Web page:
The e-mail: freelance friend or foe? ~ Lia Marus
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The e-mail: freelance friend or foe?

The e-mail has revolutionised business so much so that sending correspondence via ‘snail mail’ has all but become a thing of the past.

However, one of the downsides of the e-mail is that it can be so easily misinterpreted as all you have to go on – in order to interpret the sender’s underlying meaning – are the words in the e-mail. You don’t have the benefit of being able to see and hear other features of the sender’s body language, such as their tone of voice or any gesticulations that they make which will enable you to judge what they are REALLY trying to say.

Many freelancers – in particular freelance language practitioners – conduct a lot of their business with clients who are based in foreign countries. This means that the primary means of communication that most of these freelancers have between them and their clients is the e-mail.  This means that it is vital to interpret e-mails correctly because – if you don’t – a sizeable contract could slip through your fingers.

I’ve put together a number of tips to help both freelancers and others interpret and construct e-mail correspondence correctly.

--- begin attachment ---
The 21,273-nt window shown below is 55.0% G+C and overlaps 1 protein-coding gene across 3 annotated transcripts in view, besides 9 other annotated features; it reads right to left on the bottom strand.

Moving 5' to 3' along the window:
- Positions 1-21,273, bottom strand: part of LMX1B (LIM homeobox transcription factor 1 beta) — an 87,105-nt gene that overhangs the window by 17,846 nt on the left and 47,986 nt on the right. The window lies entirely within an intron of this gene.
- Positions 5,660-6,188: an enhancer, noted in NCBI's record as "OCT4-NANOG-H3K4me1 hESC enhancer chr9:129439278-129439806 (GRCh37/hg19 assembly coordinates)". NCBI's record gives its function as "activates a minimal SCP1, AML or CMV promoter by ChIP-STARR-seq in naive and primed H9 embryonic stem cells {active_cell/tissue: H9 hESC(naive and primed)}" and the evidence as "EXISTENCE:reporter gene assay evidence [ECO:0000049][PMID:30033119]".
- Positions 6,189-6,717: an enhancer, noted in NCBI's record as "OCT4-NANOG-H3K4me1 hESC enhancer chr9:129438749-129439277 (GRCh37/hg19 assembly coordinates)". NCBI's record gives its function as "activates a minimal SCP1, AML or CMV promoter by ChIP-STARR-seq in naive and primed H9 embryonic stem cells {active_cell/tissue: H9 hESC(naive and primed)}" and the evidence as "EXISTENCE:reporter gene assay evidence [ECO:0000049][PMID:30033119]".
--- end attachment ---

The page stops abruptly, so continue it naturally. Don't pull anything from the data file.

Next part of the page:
The salutation

Everyone has their personal preferences – and dislikes – when it comes to how to start e-mails. These options range from the formal ‘dear’, to the informal ‘hi’ and – my personal bugbear – no greeting at all, with merely the recipient’s name at the beginning.

Don’t have a knee-jerk reaction to the e-mail based on the way it is started. What I like to do is first to look at the formality of the e-mail as certain salutations are more appropriate in some circumstances rather than ithers. For example,  if the e-mail has come from your lawyer it is more likely to start with ‘dear’ rather than ‘hi’ as the subject matter being dealt with is formal.

Avoid putting a lot of information in the body of thr e-mail

So many people are suffering from information overload and this directly translates into too many e-mails being received on a daily basis.

My suggestion is – if you want your e-mail to be read – to have as little informational possible in the body of your e-mail and if you need to give the reader more information attach this and direct you reader to open it.

The sign-off

As with the salutation, how you sign off an e-mail depends on the level of formality of your correspondence. For example, if you’re writing to your husband you won’t sign off with something like ‘yours sincerely’ but at the same time you won’t sign off – to your biggest client – with lots of love!

Rule of thumb: be very clear who you’re writing to and adjust the formality of your e-mail accordingly.

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